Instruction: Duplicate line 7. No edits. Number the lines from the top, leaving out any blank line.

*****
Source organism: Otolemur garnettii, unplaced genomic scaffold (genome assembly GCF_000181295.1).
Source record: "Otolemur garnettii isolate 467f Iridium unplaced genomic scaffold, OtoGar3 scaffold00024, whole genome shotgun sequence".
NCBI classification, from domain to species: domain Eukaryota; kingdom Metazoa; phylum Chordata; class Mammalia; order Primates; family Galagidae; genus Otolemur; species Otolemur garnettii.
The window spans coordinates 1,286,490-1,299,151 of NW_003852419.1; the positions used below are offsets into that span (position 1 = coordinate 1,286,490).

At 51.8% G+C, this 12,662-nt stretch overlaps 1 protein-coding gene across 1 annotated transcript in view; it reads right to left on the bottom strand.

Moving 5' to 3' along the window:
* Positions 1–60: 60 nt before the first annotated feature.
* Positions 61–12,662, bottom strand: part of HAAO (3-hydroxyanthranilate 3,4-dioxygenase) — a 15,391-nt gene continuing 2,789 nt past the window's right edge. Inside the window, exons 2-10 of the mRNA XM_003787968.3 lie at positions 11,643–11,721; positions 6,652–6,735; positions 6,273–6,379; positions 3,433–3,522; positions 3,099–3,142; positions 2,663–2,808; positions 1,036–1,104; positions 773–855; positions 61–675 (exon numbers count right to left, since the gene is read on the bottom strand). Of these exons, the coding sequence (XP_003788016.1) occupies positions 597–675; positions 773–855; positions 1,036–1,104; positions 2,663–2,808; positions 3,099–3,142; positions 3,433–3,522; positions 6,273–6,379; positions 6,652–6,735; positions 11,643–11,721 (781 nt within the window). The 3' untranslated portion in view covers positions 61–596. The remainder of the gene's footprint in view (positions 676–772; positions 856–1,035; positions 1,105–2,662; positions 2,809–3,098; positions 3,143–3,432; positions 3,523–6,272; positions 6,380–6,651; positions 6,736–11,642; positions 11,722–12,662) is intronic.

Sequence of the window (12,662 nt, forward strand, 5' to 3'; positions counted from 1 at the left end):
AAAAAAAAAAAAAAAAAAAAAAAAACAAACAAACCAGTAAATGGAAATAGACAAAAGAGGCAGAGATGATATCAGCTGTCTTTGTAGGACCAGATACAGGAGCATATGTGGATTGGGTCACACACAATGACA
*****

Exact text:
* Positions 1–60: 60 nt before the first annotated feature.